"Bans are overly simplistic and may give consumers a false sense of accomplishment without addressing the problem of litter," Scott DeFife of the Plastics Industry Association told the Daily News in New York City, where the city council is mulling a similar citywide ban.

If the city votes in favor of a ban, they'd be following in the footsteps of Seattle, Miami Beach, and Malibu, California, to name a few. In February, Queen Elizabeth II was inspired to ban straws at royal palaces after working with David Attenborough on a conservation film. Prime Minister Theresa May followed suit, announcing in April that the UK would ban plastic straws, cotton swabs, and other single-use plastic items.

It's unclear how many straws are used in the U.S. By one widely reported estimate, Americans use 500 million disposable straws per day—or 1.6 straws per person—but it has been noted that these statistics are based on a survey conducted by an elementary school student. However, plastic straws are the fifth most common type of trash left on beaches, according to data reported by Fortune.

[h/t Fortune]

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Mario Tama, Getty Images
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Hawaii's Kilauea Volcano Is Causing Another Explosive Problem: Laze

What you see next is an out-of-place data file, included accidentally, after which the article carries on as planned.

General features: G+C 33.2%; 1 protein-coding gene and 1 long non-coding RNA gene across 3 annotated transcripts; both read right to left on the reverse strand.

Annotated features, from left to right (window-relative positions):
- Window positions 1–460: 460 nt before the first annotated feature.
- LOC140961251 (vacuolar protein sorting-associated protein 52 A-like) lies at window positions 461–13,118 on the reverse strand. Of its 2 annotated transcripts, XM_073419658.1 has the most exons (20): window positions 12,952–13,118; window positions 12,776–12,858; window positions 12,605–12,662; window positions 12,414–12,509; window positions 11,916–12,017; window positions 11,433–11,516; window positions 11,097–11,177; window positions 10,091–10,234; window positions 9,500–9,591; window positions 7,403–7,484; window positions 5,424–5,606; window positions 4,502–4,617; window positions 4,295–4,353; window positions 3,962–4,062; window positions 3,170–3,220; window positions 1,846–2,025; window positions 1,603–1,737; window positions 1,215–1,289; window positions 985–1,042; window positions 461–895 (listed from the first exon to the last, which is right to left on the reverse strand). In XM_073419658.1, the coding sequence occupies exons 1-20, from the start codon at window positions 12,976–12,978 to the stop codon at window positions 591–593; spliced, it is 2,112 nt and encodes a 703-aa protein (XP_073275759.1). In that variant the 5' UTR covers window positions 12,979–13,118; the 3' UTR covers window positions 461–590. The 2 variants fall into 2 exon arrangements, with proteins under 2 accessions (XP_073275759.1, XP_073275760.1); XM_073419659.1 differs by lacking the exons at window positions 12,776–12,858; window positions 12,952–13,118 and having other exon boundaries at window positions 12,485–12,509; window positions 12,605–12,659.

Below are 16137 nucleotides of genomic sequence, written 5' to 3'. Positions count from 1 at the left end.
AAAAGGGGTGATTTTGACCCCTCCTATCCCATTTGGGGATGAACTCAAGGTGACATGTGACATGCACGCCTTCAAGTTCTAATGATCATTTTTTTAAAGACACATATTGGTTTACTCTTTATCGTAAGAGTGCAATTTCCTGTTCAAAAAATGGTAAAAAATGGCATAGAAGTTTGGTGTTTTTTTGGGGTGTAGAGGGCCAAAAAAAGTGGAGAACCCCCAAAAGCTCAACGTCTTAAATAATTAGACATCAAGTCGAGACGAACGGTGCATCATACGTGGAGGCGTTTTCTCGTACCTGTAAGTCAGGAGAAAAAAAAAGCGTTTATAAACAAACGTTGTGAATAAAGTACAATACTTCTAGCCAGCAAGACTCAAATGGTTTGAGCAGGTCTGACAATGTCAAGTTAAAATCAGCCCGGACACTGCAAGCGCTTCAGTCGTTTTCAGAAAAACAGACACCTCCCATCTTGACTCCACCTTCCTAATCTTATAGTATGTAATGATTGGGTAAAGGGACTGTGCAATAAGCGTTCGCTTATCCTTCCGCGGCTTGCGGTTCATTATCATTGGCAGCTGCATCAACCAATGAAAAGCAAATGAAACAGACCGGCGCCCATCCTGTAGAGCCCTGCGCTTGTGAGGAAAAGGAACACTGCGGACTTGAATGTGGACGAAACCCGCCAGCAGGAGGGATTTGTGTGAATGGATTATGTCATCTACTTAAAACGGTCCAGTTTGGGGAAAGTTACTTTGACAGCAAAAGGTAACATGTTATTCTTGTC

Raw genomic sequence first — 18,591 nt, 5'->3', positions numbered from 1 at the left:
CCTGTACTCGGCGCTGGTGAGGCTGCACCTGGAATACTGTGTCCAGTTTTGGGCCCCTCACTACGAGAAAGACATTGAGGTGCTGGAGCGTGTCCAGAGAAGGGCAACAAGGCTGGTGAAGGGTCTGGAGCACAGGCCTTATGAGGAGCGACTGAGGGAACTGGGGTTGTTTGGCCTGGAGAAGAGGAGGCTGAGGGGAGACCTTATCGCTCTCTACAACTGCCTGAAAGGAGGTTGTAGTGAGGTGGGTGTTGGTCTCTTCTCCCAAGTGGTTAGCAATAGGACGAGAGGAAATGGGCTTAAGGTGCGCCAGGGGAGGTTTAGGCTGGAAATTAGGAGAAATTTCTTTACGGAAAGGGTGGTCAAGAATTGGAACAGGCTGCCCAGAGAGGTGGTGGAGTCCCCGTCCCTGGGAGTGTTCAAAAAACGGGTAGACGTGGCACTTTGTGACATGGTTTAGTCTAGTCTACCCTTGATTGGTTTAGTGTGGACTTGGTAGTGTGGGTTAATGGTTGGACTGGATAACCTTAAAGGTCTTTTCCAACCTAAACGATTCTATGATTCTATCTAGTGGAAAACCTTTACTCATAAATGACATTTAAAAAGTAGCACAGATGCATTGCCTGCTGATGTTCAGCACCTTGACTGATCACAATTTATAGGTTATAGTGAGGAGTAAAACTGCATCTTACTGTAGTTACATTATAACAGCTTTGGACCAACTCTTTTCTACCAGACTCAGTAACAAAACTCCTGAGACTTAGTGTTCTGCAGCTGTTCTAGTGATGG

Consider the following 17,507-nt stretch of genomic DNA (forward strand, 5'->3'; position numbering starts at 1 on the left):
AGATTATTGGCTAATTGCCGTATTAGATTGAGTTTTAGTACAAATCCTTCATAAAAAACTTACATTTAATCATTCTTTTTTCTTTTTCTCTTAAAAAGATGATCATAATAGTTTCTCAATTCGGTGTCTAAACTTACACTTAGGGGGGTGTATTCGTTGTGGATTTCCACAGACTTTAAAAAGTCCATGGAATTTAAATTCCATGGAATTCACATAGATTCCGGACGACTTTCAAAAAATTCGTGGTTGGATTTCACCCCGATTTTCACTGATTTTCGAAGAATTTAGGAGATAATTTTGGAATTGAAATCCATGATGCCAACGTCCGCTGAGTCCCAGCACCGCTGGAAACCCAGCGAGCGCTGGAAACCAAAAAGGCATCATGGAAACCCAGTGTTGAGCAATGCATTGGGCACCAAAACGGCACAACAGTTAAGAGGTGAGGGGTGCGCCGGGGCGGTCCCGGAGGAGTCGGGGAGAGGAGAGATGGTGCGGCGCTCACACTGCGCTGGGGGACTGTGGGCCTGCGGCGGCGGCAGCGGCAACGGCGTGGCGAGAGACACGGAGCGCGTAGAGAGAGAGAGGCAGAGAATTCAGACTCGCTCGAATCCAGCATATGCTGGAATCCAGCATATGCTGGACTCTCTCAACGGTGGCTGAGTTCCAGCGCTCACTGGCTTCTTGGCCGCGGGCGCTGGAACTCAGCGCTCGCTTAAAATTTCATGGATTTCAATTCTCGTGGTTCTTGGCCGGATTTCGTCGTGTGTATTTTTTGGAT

Mario Tama, Getty Images
Mario Tama, Getty Images

Rivers of molten rock aren't the only thing residents near Hawaii's Kilauea volcano have to worry about. Lava from recent volcanic activity has reached the Pacific Ocean and is generating toxic, glass-laced "laze," according to Honolulu-based KITV. Just what is this dangerous substance?

Molten lava has a temperature of about 2000°F, while the surrounding seawater in Hawaii is closer to 80°F. When this super-hot lava hits the colder ocean, the heat makes the water boil, creating powerful explosions of steam, scalding hot water, and projectile rock fragments known as tephra. These plumes are called lava haze, or laze.

Though it looks like regular steam, laze is much more dangerous. When the water and lava combine, and hot lava vaporizes seawater, a series of reactions causes the formation of toxic gas. Chloride from the sea salt mixes with hydrogen in the steam to create a dense, corrosive mixture of hydrochloric acid. The vapor forms clouds that then turn into acid rain.

Laze blows out of the ocean near a lava flow
USGS

That’s not the only danger. The lava cools down rapidly, forming volcanic glass—tiny shards of which explode into the air along with the gases.

Even the slightest encounter with a wisp of laze can be problematic. The hot, acidic mixture can irritate the skin, eyes, and respiratory system. It's particularly hazardous to those with breathing problems, like people with asthma.

In 2000, two people died in Hawaii Volcanoes National Park from inhaling laze coming from an active lava flow.

The problem spreads far beyond where the lava itself is flowing, pushing the problem downwind. Due to the amount of lava flowing into the ocean and the strength of the winds, laze currently being generated by the Kilauea eruptions could spread up to 15 miles away, a USGS geologist told Reuters.

[h/t Forbes]